Just to expensive, quick question


Aug 18, 2011
Not going to buy the bmc racemachine rm01, though it does look exceptionally good, just too much money. and I'm still not comfortable with drop down bars. Steering toward a hybrid bike. Have a couple choices in mind, what does everyone think of these 2 bikes. The Specialized Sirrus Limited (2100.00) or the Giant Rapid hybrid $1,150) dollars. I do like the specialized hybrid I think it comes with a carbon frame not sure though. I wish it came in a color other than black though and ways around that? Also, can you recommend other companies or bikes that our solid hybrid bikes? I almost fell off my dads road bike with drop downs I'm so unbalanced on those bikes i just don't know why. So i'd be better off with a flat bar hybrid bike?? I think a 5,000 dollar bike would look kinda stupid with flat bars put on it when its suppose to have drop downs, just my opinion though. Also, is Black the only color the Specialized sirrus limited comes in???

Awesome, you made like 5 threads about the BMC, plus another thread bitching that nobody answered your questions, and now you realize it's too expensive...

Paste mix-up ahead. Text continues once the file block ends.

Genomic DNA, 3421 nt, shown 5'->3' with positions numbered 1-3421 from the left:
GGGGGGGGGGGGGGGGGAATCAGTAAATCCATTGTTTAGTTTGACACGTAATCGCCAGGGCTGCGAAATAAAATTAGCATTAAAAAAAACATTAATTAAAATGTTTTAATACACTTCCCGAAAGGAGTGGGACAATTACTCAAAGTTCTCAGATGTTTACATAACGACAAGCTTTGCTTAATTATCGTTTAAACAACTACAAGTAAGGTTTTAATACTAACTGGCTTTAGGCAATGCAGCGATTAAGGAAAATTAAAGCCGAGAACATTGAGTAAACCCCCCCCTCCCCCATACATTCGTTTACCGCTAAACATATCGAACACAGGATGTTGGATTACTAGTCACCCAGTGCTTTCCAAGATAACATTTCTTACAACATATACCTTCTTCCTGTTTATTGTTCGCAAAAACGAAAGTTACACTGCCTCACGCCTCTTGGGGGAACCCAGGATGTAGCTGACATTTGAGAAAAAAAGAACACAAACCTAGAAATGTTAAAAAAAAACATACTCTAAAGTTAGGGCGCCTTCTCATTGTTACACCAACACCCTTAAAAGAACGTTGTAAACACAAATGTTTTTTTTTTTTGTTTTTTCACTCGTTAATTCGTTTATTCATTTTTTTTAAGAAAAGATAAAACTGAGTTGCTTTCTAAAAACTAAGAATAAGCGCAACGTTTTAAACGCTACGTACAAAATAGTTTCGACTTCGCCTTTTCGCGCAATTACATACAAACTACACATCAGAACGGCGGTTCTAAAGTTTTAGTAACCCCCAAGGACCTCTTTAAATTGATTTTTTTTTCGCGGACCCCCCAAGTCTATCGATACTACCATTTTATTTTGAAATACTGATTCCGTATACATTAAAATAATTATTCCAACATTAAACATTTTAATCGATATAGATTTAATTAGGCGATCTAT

Doesn't sound like you are asking the right section. Doubt many people are going to know about hybrid bikes (or care for that matter).

Riding a road bike takes some getting used to. I've been riding BMX and mtn bikes my whole life so the first time I got on a road bike with narrow tires and handlebars, I could barely stay up. After I started riding a road bike, I'd get cramps in my sides from leaning over so much while pedaling. Totally gotten used to it now and I ride in the drops all the time. It just takes a few months.
well that really doesn't answer my questions, why wouldn't anyone care about hybrid bikes, NOT popular? anymore, not a good bike choice to start with or what? Also, does the specialized sirrus limited 2012 come in any other colors besides charcoal/black?
Sound like all you really want is a basic fitness bike. Get yourself to a bike shop - they have a lot and can answer your questions in real time.
Your posts indicate that you are really excited but know little about bicycles and the features of varied types. If you are thinking about doing an on-line purchase, don't; right now you are window shopping (and buying based on looks possibly) and don't really know much about what you are lusting after.